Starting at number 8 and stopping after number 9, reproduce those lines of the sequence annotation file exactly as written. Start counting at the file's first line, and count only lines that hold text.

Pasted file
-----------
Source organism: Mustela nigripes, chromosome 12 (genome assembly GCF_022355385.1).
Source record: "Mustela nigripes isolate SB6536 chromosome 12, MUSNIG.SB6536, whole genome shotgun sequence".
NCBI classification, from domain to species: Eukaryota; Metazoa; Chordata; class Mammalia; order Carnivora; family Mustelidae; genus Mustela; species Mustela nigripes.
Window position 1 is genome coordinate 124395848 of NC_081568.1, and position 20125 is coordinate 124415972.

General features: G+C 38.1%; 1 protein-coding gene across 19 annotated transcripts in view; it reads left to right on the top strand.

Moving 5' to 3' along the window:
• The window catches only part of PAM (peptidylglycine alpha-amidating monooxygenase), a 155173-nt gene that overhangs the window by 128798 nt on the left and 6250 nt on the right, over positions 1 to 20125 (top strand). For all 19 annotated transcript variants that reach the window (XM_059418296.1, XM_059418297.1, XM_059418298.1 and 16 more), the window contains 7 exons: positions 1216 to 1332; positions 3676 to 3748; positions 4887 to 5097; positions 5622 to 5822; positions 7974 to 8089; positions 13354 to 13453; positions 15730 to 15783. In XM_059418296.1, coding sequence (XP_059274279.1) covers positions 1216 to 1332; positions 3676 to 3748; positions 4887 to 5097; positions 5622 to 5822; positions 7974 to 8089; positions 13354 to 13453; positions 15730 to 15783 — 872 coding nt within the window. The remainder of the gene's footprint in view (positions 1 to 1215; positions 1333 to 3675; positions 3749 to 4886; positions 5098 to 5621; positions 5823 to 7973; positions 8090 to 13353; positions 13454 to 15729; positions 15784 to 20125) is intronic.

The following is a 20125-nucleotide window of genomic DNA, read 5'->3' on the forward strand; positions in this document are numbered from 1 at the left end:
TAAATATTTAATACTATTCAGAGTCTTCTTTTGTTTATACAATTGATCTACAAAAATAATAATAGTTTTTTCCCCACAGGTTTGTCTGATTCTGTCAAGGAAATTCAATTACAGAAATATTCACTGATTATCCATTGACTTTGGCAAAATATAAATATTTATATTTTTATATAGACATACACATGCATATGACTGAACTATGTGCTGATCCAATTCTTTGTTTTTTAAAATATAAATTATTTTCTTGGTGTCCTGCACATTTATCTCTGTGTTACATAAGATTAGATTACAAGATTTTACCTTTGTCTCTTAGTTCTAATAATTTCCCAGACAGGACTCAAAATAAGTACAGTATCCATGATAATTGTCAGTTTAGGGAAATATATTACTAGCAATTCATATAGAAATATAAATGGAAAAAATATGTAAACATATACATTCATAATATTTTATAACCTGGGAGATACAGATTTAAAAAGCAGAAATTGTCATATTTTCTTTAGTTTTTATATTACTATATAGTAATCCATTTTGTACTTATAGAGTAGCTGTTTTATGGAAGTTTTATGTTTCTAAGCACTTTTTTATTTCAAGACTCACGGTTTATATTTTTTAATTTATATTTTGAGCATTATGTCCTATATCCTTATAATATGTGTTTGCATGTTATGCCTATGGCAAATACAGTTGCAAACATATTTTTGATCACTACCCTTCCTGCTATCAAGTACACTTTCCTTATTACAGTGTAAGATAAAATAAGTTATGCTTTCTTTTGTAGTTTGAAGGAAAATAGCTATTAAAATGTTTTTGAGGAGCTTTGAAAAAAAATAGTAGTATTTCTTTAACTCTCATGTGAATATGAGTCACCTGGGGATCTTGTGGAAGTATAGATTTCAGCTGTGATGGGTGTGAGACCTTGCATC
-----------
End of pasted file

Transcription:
The following is a 20125-nucleotide window of genomic DNA, read 5'->3' on the forward strand; positions in this document are numbered from 1 at the left end:
TAAATATTTAATACTATTCAGAGTCTTCTTTTGTTTATACAATTGATCTACAAAAATAATAATAGTTTTTTCCCCACAGGTTTGTCTGATTCTGTCAAGGAAATTCAATTACAGAAATATTCACTGATTATCCATTGACTTTGGCAAAATATAAATATTTATATTTTTATATAGACATACACATGCATATGACTGAACTATGTGCTGATCCAATTCTTTGTTTTTTAAAATATAAATTATTTTCTTGGTGTCCTGCACATTTATCTCTGTGTTACATAAGATTAGATTACAAGATTTTACCTTTGTCTCTTAGTTCTAATAATTTCCCAGACAGGACTCAAAATAAGTACAGTATCCATGATAATTGTCAGTTTAGGGAAATATATTACTAGCAATTCATATAGAAATATAAATGGAAAAAATATGTAAACATATACATTCATAATATTTTATAACCTGGGAGATACAGATTTAAAAAGCAGAAATTGTCATATTTTCTTTAGTTTTTATATTACTATATAGTAATCCATTTTGTACTTATAGAGTAGCTGTTTTATGGAAGTTTTATGTTTCTAAGCACTTTTTTATTTCAAGACTCACGGTTTATATTTTTTAATTTATATTTTGAGCATTATGTCCTATATCCTTATAATATGTGTTTGCATGTTATGCCTATGGCAAATACAGTTGCAAACATATTTTTGATCACTACCCTTCCTGCTATCAAGTACACTTTCCTTATTACAGTGTAAGATAAAATAAGTTATGCTTTCTTTTGTAGTTTGAAGGAAAATAGCTATTAAAATGTTTTTGAGGAGCTTTGAAAAAAAATAGTAGTATTTCTTTAACTCTCATGTGAATATGAGTCACCTGGGGATCTTGTGGAAGTATAGATTTCAGCTGTGATGGGTGTGAGACCTTGCATC